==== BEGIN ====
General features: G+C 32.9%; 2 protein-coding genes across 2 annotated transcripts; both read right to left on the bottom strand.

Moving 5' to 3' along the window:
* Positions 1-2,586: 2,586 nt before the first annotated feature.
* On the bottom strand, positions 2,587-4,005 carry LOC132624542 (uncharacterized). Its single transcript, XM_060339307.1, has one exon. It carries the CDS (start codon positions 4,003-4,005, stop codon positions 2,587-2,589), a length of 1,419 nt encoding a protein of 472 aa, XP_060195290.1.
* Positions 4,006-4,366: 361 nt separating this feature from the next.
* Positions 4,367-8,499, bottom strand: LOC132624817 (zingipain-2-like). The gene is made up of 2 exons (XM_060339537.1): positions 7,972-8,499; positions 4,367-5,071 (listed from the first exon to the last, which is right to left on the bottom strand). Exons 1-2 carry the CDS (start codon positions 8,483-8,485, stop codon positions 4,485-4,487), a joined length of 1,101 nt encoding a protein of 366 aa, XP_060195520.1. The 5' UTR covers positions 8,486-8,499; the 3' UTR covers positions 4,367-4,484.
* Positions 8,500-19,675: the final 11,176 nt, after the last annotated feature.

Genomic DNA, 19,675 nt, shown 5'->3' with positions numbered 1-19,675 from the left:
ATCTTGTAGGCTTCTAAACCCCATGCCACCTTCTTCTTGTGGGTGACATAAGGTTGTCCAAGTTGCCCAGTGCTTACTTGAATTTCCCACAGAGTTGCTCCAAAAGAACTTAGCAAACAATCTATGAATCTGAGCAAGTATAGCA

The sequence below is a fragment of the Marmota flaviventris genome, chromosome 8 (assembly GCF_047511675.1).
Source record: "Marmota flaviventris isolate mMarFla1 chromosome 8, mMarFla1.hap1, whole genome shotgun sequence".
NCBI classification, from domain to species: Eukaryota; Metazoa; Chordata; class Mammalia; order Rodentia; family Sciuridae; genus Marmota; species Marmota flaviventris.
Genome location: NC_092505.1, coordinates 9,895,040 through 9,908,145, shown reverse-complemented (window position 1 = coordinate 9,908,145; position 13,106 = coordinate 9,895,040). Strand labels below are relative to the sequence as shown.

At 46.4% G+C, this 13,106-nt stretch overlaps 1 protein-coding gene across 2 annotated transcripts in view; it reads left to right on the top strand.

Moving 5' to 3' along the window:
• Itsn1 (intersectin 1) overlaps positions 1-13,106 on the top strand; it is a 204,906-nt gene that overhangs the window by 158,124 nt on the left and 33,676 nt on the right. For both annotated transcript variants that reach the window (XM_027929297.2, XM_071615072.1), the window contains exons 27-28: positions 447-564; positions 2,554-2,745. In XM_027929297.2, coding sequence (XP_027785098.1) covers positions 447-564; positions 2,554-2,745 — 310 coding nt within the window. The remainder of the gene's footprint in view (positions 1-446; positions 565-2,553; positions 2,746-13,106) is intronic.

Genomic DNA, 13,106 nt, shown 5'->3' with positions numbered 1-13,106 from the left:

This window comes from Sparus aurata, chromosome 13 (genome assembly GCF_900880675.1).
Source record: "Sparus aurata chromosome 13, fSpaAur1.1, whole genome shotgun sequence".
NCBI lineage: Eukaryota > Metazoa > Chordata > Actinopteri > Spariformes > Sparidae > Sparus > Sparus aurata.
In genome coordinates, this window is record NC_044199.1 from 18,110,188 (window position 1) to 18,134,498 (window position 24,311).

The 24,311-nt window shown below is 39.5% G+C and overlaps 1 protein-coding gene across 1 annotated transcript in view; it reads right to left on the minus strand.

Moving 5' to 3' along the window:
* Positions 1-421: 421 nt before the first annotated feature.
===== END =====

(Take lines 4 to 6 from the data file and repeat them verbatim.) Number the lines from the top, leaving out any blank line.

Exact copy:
* On the bottom strand, positions 2,587-4,005 carry LOC132624542 (uncharacterized). Its single transcript, XM_060339307.1, has one exon. It carries the CDS (start codon positions 4,003-4,005, stop codon positions 2,587-2,589), a length of 1,419 nt encoding a protein of 472 aa, XP_060195290.1.
* Positions 4,006-4,366: 361 nt separating this feature from the next.
* Positions 4,367-8,499, bottom strand: LOC132624817 (zingipain-2-like). The gene is made up of 2 exons (XM_060339537.1): positions 7,972-8,499; positions 4,367-5,071 (listed from the first exon to the last, which is right to left on the bottom strand). Exons 1-2 carry the CDS (start codon positions 8,483-8,485, stop codon positions 4,485-4,487), a joined length of 1,101 nt encoding a protein of 366 aa, XP_060195520.1. The 5' UTR covers positions 8,486-8,499; the 3' UTR covers positions 4,367-4,484.